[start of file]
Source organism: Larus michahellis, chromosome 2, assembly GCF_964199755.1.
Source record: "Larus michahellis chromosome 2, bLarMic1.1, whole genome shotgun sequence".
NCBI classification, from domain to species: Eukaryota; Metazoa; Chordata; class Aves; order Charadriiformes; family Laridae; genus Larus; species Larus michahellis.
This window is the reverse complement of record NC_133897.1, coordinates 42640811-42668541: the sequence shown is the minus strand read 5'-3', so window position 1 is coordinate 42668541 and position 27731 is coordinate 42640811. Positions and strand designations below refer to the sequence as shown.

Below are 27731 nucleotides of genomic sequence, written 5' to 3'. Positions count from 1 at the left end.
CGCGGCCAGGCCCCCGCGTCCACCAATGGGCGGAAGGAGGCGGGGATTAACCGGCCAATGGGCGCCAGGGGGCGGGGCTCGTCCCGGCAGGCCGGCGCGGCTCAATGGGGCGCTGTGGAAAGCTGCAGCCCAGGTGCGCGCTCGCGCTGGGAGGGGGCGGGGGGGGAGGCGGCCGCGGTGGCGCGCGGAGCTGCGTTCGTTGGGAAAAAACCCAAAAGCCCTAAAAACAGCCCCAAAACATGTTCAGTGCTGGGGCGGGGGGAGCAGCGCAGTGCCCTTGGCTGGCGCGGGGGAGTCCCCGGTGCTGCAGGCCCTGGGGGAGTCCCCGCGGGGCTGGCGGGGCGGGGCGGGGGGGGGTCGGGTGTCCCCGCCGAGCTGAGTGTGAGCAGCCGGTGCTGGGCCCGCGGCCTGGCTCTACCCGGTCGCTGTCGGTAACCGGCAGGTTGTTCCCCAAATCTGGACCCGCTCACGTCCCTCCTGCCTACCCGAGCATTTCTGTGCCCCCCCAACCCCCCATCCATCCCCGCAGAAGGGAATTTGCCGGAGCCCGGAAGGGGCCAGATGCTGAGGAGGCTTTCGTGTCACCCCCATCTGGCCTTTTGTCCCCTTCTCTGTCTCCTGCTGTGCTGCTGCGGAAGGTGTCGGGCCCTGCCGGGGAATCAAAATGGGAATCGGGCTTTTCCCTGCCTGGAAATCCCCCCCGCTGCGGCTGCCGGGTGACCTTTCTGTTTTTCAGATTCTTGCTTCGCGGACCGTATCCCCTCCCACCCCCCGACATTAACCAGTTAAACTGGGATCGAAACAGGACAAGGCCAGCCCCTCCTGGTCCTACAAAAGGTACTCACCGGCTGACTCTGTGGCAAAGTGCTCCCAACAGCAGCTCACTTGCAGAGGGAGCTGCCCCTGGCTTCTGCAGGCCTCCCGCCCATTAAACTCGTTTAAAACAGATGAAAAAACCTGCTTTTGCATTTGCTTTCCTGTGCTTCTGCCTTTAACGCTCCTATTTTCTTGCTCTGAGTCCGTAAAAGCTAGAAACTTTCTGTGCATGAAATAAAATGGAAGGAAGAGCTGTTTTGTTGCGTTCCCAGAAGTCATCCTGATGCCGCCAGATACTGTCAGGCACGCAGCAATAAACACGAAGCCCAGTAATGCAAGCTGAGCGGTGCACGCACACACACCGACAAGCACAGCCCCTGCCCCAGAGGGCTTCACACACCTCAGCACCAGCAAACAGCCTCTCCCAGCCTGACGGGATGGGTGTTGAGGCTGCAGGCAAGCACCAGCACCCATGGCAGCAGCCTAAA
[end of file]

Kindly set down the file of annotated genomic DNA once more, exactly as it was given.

Source organism: Larus michahellis, chromosome 2, assembly GCF_964199755.1.
Source record: "Larus michahellis chromosome 2, bLarMic1.1, whole genome shotgun sequence".
NCBI classification, from domain to species: Eukaryota; Metazoa; Chordata; class Aves; order Charadriiformes; family Laridae; genus Larus; species Larus michahellis.
This window is the reverse complement of record NC_133897.1, coordinates 42640811-42668541: the sequence shown is the minus strand read 5'-3', so window position 1 is coordinate 42668541 and position 27731 is coordinate 42640811. Positions and strand designations below refer to the sequence as shown.

Below are 27731 nucleotides of genomic sequence, written 5' to 3'. Positions count from 1 at the left end.
CGCGGCCAGGCCCCCGCGTCCACCAATGGGCGGAAGGAGGCGGGGATTAACCGGCCAATGGGCGCCAGGGGGCGGGGCTCGTCCCGGCAGGCCGGCGCGGCTCAATGGGGCGCTGTGGAAAGCTGCAGCCCAGGTGCGCGCTCGCGCTGGGAGGGGGCGGGGGGGGAGGCGGCCGCGGTGGCGCGCGGAGCTGCGTTCGTTGGGAAAAAACCCAAAAGCCCTAAAAACAGCCCCAAAACATGTTCAGTGCTGGGGCGGGGGGAGCAGCGCAGTGCCCTTGGCTGGCGCGGGGGAGTCCCCGGTGCTGCAGGCCCTGGGGGAGTCCCCGCGGGGCTGGCGGGGCGGGGCGGGGGGGGGTCGGGTGTCCCCGCCGAGCTGAGTGTGAGCAGCCGGTGCTGGGCCCGCGGCCTGGCTCTACCCGGTCGCTGTCGGTAACCGGCAGGTTGTTCCCCAAATCTGGACCCGCTCACGTCCCTCCTGCCTACCCGAGCATTTCTGTGCCCCCCCAACCCCCCATCCATCCCCGCAGAAGGGAATTTGCCGGAGCCCGGAAGGGGCCAGATGCTGAGGAGGCTTTCGTGTCACCCCCATCTGGCCTTTTGTCCCCTTCTCTGTCTCCTGCTGTGCTGCTGCGGAAGGTGTCGGGCCCTGCCGGGGAATCAAAATGGGAATCGGGCTTTTCCCTGCCTGGAAATCCCCCCCGCTGCGGCTGCCGGGTGACCTTTCTGTTTTTCAGATTCTTGCTTCGCGGACCGTATCCCCTCCCACCCCCCGACATTAACCAGTTAAACTGGGATCGAAACAGGACAAGGCCAGCCCCTCCTGGTCCTACAAAAGGTACTCACCGGCTGACTCTGTGGCAAAGTGCTCCCAACAGCAGCTCACTTGCAGAGGGAGCTGCCCCTGGCTTCTGCAGGCCTCCCGCCCATTAAACTCGTTTAAAACAGATGAAAAAACCTGCTTTTGCATTTGCTTTCCTGTGCTTCTGCCTTTAACGCTCCTATTTTCTTGCTCTGAGTCCGTAAAAGCTAGAAACTTTCTGTGCATGAAATAAAATGGAAGGAAGAGCTGTTTTGTTGCGTTCCCAGAAGTCATCCTGATGCCGCCAGATACTGTCAGGCACGCAGCAATAAACACGAAGCCCAGTAATGCAAGCTGAGCGGTGCACGCACACACACCGACAAGCACAGCCCCTGCCCCAGAGGGCTTCACACACCTCAGCACCAGCAAACAGCCTCTCCCAGCCTGACGGGATGGGTGTTGAGGCTGCAGGCAAGCACCAGCACCCATGGCAGCAGCCTAAA